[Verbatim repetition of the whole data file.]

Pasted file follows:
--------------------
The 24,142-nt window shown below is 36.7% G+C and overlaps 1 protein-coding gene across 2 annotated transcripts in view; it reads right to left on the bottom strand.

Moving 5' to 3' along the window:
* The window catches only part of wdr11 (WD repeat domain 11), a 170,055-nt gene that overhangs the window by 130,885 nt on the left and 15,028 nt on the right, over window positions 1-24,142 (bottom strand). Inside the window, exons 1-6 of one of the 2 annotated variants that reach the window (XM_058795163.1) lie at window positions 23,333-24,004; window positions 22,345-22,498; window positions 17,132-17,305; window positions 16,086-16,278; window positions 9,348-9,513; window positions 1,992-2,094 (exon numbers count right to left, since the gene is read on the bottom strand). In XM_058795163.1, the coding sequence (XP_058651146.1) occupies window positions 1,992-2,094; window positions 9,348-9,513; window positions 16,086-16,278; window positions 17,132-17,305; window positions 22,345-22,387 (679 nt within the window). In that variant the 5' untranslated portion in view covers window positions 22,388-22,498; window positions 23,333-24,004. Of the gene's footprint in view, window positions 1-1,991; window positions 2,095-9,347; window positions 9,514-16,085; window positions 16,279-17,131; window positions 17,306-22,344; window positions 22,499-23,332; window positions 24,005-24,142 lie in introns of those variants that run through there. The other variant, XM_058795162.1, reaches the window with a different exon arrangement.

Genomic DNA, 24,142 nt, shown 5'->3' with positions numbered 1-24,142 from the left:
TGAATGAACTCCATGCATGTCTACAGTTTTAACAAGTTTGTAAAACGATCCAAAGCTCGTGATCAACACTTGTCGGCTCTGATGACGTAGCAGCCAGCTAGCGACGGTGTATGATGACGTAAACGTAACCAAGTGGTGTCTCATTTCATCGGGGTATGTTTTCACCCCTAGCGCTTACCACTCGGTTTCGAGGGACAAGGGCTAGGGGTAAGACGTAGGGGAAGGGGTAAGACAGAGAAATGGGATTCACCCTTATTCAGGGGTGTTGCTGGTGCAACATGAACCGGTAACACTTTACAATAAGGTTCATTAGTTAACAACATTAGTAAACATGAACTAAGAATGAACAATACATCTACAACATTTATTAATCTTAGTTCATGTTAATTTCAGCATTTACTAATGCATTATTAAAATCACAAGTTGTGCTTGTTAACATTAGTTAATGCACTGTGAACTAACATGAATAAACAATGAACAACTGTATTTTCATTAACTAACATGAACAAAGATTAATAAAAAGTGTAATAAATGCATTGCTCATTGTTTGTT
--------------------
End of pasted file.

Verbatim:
The 24,142-nt window shown below is 36.7% G+C and overlaps 1 protein-coding gene across 2 annotated transcripts in view; it reads right to left on the bottom strand.

Moving 5' to 3' along the window:
* The window catches only part of wdr11 (WD repeat domain 11), a 170,055-nt gene that overhangs the window by 130,885 nt on the left and 15,028 nt on the right, over window positions 1-24,142 (bottom strand). Inside the window, exons 1-6 of one of the 2 annotated variants that reach the window (XM_058795163.1) lie at window positions 23,333-24,004; window positions 22,345-22,498; window positions 17,132-17,305; window positions 16,086-16,278; window positions 9,348-9,513; window positions 1,992-2,094 (exon numbers count right to left, since the gene is read on the bottom strand). In XM_058795163.1, the coding sequence (XP_058651146.1) occupies window positions 1,992-2,094; window positions 9,348-9,513; window positions 16,086-16,278; window positions 17,132-17,305; window positions 22,345-22,387 (679 nt within the window). In that variant the 5' untranslated portion in view covers window positions 22,388-22,498; window positions 23,333-24,004. Of the gene's footprint in view, window positions 1-1,991; window positions 2,095-9,347; window positions 9,514-16,085; window positions 16,279-17,131; window positions 17,306-22,344; window positions 22,499-23,332; window positions 24,005-24,142 lie in introns of those variants that run through there. The other variant, XM_058795162.1, reaches the window with a different exon arrangement.

Genomic DNA, 24,142 nt, shown 5'->3' with positions numbered 1-24,142 from the left:
TGAATGAACTCCATGCATGTCTACAGTTTTAACAAGTTTGTAAAACGATCCAAAGCTCGTGATCAACACTTGTCGGCTCTGATGACGTAGCAGCCAGCTAGCGACGGTGTATGATGACGTAAACGTAACCAAGTGGTGTCTCATTTCATCGGGGTATGTTTTCACCCCTAGCGCTTACCACTCGGTTTCGAGGGACAAGGGCTAGGGGTAAGACGTAGGGGAAGGGGTAAGACAGAGAAATGGGATTCACCCTTATTCAGGGGTGTTGCTGGTGCAACATGAACCGGTAACACTTTACAATAAGGTTCATTAGTTAACAACATTAGTAAACATGAACTAAGAATGAACAATACATCTACAACATTTATTAATCTTAGTTCATGTTAATTTCAGCATTTACTAATGCATTATTAAAATCACAAGTTGTGCTTGTTAACATTAGTTAATGCACTGTGAACTAACATGAATAAACAATGAACAACTGTATTTTCATTAACTAACATGAACAAAGATTAATAAAAAGTGTAATAAATGCATTGCTCATTGTTTGTT